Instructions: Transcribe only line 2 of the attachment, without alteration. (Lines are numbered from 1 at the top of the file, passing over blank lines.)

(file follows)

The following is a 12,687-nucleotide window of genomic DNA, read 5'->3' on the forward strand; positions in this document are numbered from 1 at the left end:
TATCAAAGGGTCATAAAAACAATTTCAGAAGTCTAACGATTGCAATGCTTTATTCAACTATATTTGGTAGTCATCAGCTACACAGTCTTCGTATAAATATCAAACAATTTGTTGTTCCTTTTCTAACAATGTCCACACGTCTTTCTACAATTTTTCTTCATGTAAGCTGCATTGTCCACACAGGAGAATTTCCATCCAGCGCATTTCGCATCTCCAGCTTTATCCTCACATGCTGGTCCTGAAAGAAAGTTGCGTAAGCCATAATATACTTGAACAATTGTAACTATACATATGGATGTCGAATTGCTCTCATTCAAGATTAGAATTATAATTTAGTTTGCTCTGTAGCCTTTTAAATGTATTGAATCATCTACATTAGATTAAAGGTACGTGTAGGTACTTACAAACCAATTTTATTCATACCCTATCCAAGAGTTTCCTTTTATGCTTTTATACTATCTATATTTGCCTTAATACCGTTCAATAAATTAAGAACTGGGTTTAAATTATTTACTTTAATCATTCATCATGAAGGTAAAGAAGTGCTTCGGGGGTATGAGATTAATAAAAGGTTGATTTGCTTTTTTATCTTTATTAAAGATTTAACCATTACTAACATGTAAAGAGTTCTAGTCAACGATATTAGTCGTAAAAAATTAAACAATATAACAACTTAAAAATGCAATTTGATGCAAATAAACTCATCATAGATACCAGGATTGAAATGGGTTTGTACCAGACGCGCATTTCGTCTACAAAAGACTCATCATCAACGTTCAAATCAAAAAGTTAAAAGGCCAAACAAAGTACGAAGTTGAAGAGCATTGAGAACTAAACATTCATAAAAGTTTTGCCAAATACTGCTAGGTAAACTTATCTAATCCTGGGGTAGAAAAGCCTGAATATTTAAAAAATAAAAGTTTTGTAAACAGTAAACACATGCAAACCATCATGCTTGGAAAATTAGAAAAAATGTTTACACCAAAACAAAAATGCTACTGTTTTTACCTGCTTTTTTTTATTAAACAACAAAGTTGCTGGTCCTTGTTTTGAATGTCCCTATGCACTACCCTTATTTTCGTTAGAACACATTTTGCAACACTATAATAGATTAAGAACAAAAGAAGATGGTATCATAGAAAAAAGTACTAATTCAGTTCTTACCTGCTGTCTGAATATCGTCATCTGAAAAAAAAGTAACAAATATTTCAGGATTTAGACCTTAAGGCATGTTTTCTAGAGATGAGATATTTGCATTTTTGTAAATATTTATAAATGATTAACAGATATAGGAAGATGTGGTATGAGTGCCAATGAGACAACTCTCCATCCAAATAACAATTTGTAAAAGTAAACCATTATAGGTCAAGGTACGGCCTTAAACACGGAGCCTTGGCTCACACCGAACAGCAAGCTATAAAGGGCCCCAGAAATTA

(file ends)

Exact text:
TATCAAAGGGTCATAAAAACAATTTCAGAAGTCTAACGATTGCAATGCTTTATTCAACTATATTTGGTAGTCATCAGCTACACAGTCTTCGTATAAATATCAAACAATTTGTTGTTCCTTTTCTAACAATGTCCACACGTCTTTCTACAATTTTTCTTCATGTAAGCTGCATTGTCCACACAGGAGAATTTCCATCCAGCGCATTTCGCATCTCCAGCTTTATCCTCACATGCTGGTCCTGAAAGAAAGTTGCGTAAGCCATAATATACTTGAACAATTGTAACTATACATATGGATGTCGAATTGCTCTCATTCAAGATTAGAATTATAATTTAGTTTGCTCTGTAGCCTTTTAAATGTATTGAATCATCTACATTAGATTAAAGGTACGTGTAGGTACTTACAAACCAATTTTATTCATACCCTATCCAAGAGTTTCCTTTTATGCTTTTATACTATCTATATTTGCCTTAATACCGTTCAATAAATTAAGAACTGGGTTTAAATTATTTACTTTAATCATTCATCATGAAGGTAAAGAAGTGCTTCGGGGGTATGAGATTAATAAAAGGTTGATTTGCTTTTTTATCTTTATTAAAGATTTAACCATTACTAACATGTAAAGAGTTCTAGTCAACGATATTAGTCGTAAAAAATTAAACAATATAACAACTTAAAAATGCAATTTGATGCAAATAAACTCATCATAGATACCAGGATTGAAATGGGTTTGTACCAGACGCGCATTTCGTCTACAAAAGACTCATCATCAACGTTCAAATCAAAAAGTTAAAAGGCCAAACAAAGTACGAAGTTGAAGAGCATTGAGAACTAAACATTCATAAAAGTTTTGCCAAATACTGCTAGGTAAACTTATCTAATCCTGGGGTAGAAAAGCCTGAATATTTAAAAAATAAAAGTTTTGTAAACAGTAAACACATGCAAACCATCATGCTTGGAAAATTAGAAAAAATGTTTACACCAAAACAAAAATGCTACTGTTTTTACCTGCTTTTTTTTATTAAACAACAAAGTTGCTGGTCCTTGTTTTGAATGTCCCTATGCACTACCCTTATTTTCGTTAGAACACATTTTGCAACACTATAATAGATTAAGAACAAAAGAAGATGGTATCATAGAAAAAAGTACTAATTCAGTTCTTACCTGCTGTCTGAATATCGTCATCTGAAAAAAAAGTAACAAATATTTCAGGATTTAGACCTTAAGGCATGTTTTCTAGAGATGAGATATTTGCATTTTTGTAAATATTTATAAATGATTAACAGATATAGGAAGATGTGGTATGAGTGCCAATGAGACAACTCTCCATCCAAATAACAATTTGTAAAAGTAAACCATTATAGGTCAAGGTACGGCCTTAAACACGGAGCCTTGGCTCACACCGAACAGCAAGCTATAAAGGGCCCCAGAAATTA